Arise, Sir Dork.

When I was a kid, all I was interested in was 2000AD. In thine eyes, Tharg was the deity that dutifully created and crafted my weekly haven of guts, gore and helmet wearing grimacing future cops. Because of my intrinsic love of all things punk rock, I was familiar with the flagrant sexuality of one Tank Girl, but if I was being honest (and I am…), I didn’t really understand the underlying message. When I was 15, someone gifted me their dog-eared stack of Deadline Magazine. I think there was about 30 issues in that pile, and it effectively changed my entire view on comics as a medium. The cover image I am stuck remembering most was Tank Girl wearing a Teenage Fanclub shirt, which I found on tankgirl.info along with a host of other Deadline covers. It’s a shame there isn’t a comprehensive list of all the strips included with those glossy covers, because although I remember the best stuff, some potential nuggets may have slipped through my net of “not quite getting it just yet”.

Through Deadline, I found a whole heap of strips that would go on to be amongst my favourites, that were perhaps popular enough to pierce my sphere of consciousness, sooner or later. For example, I probably would have come to find The Flaming Carrot in time (possibly after the dogshit movie known as Mystery Men came out) and I could have conceivably arrived at Love & Rockets eventually (but who knows when?). The thing that really grabbed my freakishly hair balls was, of course, Evan Dorkin’s Milk And Cheese.

Milk And Cheese is a pant-wettingly violent and unflinchingly nutty view into the mind of Evan Dorkin. Starting life as a doodle on a napkin after a ska show at CBGBs (Dorkin is apparently a massive ska enthusiast), Milk and Cheese were wildly successful, launching Dorkin into that weird bit of space where obscure artists and writers go when they are not quite in the mainstream, but pretty damn close. If I had to choose a favourite project of Dorkin’s, it would almost definitely be Milk And Cheese. That shouldn’t discount his incredible Dork line, or his ska-band centric Hectic Planet series (known originally as Pirate Corp$, the trade paperbacks changed the name), or his Eltingville stuff, or even his work on the frankly underrated Bill And Ted’s Most Excellent Adventures (I say ‘underrated’, it was nominated for an Eisner award).

I get the impression from an interview that I watched earlier in the year on Youtube that he isn’t too happy with his place in the industry, and that he is really angry that Beasts of Burden didn’t sell better. In case you aren’t aware, Beasts of Burden was a four part miniseries based around a group of animals who deal with the supernatural. Written by Dorkin with art provided by Jill Thompson (who did all the best artwork on The Sandman, and wrote some damn great ones too, even though I am not massive on Sandman at all), Beasts of Burden really is a beautiful book that will grab you, shake you and make you re-read it until the pages are all smudgey and brown. It’s lovely, gory, sweet, violent, and adult all at the same time. It won two Eisner awards too.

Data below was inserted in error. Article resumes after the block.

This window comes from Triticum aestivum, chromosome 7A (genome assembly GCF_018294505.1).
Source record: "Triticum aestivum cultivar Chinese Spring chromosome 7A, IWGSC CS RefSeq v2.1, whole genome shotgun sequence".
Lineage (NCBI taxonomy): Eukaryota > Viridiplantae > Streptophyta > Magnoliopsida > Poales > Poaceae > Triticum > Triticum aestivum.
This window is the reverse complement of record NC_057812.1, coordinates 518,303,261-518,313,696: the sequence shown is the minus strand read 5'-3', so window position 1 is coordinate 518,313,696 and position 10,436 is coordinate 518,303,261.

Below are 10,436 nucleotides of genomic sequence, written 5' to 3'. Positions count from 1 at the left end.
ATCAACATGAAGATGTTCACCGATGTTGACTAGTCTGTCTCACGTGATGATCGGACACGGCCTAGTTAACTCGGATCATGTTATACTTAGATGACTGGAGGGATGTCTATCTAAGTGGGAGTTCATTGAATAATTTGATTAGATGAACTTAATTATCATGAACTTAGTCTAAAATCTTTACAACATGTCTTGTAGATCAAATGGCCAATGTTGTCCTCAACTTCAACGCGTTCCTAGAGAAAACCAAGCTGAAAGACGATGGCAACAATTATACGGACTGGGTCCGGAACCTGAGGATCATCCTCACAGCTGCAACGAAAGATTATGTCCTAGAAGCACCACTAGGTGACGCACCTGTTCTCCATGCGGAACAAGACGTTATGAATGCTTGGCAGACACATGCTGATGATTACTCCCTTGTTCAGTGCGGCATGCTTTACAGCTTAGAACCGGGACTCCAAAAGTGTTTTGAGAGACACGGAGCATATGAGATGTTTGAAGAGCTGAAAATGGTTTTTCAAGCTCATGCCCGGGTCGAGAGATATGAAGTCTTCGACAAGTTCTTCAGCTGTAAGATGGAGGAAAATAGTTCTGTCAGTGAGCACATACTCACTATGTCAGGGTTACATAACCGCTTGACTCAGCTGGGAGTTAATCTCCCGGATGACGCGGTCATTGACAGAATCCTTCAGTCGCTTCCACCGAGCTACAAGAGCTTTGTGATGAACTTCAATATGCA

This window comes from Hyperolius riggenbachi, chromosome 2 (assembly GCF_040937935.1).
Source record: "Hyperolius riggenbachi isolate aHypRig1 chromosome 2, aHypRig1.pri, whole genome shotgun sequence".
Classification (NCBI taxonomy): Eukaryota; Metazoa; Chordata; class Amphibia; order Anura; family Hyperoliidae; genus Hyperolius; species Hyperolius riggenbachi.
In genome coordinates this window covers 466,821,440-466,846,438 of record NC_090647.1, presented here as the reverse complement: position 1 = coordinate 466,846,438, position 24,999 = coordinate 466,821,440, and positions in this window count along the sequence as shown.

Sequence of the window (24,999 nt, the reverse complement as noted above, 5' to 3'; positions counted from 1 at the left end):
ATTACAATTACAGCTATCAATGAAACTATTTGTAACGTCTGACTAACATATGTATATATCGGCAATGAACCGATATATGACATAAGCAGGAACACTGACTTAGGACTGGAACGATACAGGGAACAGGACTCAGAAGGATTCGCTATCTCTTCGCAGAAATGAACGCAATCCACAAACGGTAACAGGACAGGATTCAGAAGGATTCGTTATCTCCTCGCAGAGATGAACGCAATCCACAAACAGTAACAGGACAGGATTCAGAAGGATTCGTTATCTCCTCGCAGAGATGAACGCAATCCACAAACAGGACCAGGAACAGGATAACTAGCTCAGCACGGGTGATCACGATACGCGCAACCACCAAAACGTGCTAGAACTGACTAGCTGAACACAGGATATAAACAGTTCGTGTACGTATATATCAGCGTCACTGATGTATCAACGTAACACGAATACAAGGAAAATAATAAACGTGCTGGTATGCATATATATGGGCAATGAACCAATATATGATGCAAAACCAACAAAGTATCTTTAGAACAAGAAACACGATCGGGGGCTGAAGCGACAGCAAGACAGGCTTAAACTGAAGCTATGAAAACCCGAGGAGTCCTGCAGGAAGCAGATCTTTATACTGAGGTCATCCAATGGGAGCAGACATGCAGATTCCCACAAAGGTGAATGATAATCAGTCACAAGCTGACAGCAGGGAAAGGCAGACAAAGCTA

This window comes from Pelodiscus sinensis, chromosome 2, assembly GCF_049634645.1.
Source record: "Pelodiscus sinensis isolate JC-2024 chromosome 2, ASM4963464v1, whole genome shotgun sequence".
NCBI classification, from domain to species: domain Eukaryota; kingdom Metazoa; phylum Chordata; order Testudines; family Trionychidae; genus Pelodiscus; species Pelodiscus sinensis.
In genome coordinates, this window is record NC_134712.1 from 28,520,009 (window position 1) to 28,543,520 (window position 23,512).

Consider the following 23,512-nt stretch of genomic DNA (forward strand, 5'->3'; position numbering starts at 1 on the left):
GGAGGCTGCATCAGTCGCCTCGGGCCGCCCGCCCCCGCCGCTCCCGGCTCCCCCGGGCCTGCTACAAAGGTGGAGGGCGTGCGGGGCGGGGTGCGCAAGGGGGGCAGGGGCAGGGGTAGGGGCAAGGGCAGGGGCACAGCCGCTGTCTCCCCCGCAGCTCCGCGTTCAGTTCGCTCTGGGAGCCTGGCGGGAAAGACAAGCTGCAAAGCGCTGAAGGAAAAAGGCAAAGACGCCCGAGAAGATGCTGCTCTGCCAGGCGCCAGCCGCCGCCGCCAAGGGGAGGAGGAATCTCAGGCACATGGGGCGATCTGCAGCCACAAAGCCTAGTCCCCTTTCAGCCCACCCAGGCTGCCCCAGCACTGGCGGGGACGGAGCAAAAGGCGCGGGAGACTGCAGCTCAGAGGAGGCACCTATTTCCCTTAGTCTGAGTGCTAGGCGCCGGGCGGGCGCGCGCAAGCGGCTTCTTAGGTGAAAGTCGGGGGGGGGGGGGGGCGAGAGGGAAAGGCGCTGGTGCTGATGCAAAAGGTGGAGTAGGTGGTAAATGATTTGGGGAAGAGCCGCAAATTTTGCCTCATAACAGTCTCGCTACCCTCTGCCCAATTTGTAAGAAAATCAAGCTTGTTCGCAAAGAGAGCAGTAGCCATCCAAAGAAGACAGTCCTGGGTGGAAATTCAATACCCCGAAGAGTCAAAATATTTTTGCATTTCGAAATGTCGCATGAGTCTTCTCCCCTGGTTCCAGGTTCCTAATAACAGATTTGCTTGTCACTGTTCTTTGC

Beyond that, Evan has had a few brushes with Adult Swim. He wrote for Space Ghost: Coast to Coast, which was one of the foundation blocks that helped build Adult Swim (I think) and has been in talks over two shows for the channel. The first, Welcome To Eltingville (based on his own Eisner award winning comic series), a pilot was made and eventually shown but the show wasn’t picked up for whatever reasons. I’ve seen the pilot (it is available for watching on Youtube and as a bonus feature in the DVD set, Adult Swim in a Box), and it doesn’t quite gel with me. The art is great, but I think the animation maybe looks a little… primitive. Which is a horrible thing to say. But, fuck it, it’s my opinion. The second show was Tyrone’s Inferno, which regarded an obnoxious demon forced to live on Earth where he plots his revenge and lives in a trailer park. It sounds sort of similar to Slave Labor Graphics co-hort Jhonen Vasquez’s Invader Zim (which was awesome, and aired on Nickelodeon. And contained art and scripts by another SLG alum, Roman Dirge, creator of Lenore). Dorkin admits it was his own neurosis that ended Tyrone’s Inferno before it even got to the pilot stage, after he lamented the potential success or lack thereof that might have come of it while attempting to make some minor changes to the show bible (PATRONISING TIME: A show bible for those who don’t know, is a comprehensive outline of characters and plots written by a show’s creator in order to not have to micro-manage every animation cell or script meeting or bathroom break). The internet won’t even show me any concept art for the show or anything. So fuck the internet. And fuck you.

Coming out in a few weeks, is the Beasts of Burden/Hellboy crossover which I am pretty damn psyched about, I can tell you. Also Dorkin is working with Simpsons Comics, having contributed a strip to the new Treehouse of Horror, and regularly updates his blog. Which is an LJ. And I’m saying nothing derogatory about that at all. So Evan Dorkin, between you, Jamie Hewlett, and Jamie Hernandez, you completely changed my life. Mad respect for you, and never stop doing what you do best. Even if you do come off as kind of an asshole in interviews.

My Milk and Cheese tattoo is forthcoming, and I will probably post it on here when it actually happens.

 

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About dangerousjamie

I am genre movie watchin', punk rockin', blog updatin' rebel with a heart of gold.
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